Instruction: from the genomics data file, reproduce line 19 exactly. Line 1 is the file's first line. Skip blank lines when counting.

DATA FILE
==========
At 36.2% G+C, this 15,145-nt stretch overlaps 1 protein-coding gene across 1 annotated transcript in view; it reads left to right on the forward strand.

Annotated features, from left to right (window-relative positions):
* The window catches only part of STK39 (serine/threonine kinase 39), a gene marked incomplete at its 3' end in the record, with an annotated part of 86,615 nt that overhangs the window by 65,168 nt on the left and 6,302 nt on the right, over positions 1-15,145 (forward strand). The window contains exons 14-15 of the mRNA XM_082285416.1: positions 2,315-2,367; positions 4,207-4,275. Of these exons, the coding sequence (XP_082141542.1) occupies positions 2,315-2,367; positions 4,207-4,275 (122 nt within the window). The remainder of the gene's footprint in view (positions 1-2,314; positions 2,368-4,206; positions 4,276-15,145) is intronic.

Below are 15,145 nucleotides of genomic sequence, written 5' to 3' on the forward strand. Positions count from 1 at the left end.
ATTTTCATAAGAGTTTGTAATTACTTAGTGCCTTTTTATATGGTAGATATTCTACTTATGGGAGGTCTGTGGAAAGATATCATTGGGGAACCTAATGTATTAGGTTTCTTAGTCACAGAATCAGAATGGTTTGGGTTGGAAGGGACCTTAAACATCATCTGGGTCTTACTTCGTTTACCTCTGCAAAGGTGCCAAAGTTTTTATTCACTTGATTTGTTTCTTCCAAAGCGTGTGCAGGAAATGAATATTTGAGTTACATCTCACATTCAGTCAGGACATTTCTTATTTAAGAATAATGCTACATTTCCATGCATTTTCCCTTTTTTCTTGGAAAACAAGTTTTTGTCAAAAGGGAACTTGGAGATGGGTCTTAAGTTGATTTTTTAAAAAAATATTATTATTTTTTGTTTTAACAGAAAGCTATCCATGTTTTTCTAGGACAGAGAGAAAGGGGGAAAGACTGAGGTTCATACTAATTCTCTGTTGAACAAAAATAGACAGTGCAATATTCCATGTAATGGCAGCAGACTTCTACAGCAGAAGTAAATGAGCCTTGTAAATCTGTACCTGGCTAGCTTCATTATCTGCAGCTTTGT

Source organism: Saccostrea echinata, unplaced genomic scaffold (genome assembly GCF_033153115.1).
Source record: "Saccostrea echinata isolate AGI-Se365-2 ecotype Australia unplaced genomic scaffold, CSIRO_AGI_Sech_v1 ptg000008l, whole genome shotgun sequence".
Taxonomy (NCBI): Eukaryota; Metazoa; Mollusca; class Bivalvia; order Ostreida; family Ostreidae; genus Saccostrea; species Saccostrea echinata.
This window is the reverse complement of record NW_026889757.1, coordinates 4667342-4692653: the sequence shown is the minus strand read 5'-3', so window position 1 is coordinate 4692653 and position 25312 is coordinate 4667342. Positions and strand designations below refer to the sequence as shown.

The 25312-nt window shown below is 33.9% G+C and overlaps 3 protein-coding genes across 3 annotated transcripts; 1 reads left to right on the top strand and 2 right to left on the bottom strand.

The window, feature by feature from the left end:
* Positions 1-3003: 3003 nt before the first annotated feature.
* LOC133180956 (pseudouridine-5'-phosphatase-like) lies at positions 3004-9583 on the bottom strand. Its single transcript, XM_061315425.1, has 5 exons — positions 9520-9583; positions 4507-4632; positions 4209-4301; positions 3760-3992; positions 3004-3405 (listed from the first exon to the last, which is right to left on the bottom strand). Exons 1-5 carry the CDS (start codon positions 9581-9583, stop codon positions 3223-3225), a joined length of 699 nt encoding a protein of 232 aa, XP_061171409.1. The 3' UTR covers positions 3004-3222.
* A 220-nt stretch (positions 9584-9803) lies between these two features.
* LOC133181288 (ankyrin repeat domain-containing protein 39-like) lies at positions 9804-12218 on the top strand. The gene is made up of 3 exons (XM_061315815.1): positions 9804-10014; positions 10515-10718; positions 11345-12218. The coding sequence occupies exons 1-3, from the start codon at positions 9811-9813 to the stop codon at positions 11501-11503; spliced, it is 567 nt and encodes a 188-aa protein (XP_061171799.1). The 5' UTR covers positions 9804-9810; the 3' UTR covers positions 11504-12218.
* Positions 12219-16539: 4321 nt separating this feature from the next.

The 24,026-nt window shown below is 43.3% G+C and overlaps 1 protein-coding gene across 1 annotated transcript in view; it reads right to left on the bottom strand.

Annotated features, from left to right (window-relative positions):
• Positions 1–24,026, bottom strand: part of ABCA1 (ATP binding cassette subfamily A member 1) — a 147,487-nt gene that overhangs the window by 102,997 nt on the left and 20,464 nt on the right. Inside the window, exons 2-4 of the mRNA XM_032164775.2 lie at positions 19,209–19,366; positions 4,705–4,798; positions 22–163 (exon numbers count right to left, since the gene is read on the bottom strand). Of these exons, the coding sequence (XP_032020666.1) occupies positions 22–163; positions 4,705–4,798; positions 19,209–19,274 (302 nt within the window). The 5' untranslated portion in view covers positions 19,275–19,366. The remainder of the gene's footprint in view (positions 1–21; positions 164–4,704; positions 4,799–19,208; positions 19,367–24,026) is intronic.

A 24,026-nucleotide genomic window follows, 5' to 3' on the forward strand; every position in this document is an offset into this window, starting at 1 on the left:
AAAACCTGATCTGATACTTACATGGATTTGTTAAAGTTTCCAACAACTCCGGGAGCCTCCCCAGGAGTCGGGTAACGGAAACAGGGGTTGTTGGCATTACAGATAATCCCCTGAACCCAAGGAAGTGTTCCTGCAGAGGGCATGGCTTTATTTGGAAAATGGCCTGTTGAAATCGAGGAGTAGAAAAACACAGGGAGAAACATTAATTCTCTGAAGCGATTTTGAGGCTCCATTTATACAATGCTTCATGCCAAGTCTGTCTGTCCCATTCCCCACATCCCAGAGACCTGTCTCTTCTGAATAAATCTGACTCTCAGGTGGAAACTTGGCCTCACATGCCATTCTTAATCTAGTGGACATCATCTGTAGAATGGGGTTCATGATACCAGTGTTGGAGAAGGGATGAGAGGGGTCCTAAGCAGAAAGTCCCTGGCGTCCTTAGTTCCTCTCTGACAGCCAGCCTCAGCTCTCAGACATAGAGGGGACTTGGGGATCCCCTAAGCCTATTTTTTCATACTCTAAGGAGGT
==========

• Positions 1–24,026, bottom strand: part of ABCA1 (ATP binding cassette subfamily A member 1) — a 147,487-nt gene that overhangs the window by 102,997 nt on the left and 20,464 nt on the right. Inside the window, exons 2-4 of the mRNA XM_032164775.2 lie at positions 19,209–19,366; positions 4,705–4,798; positions 22–163 (exon numbers count right to left, since the gene is read on the bottom strand). Of these exons, the coding sequence (XP_032020666.1) occupies positions 22–163; positions 4,705–4,798; positions 19,209–19,274 (302 nt within the window). The 5' untranslated portion in view covers positions 19,275–19,366. The remainder of the gene's footprint in view (positions 1–21; positions 164–4,704; positions 4,799–19,208; positions 19,367–24,026) is intronic.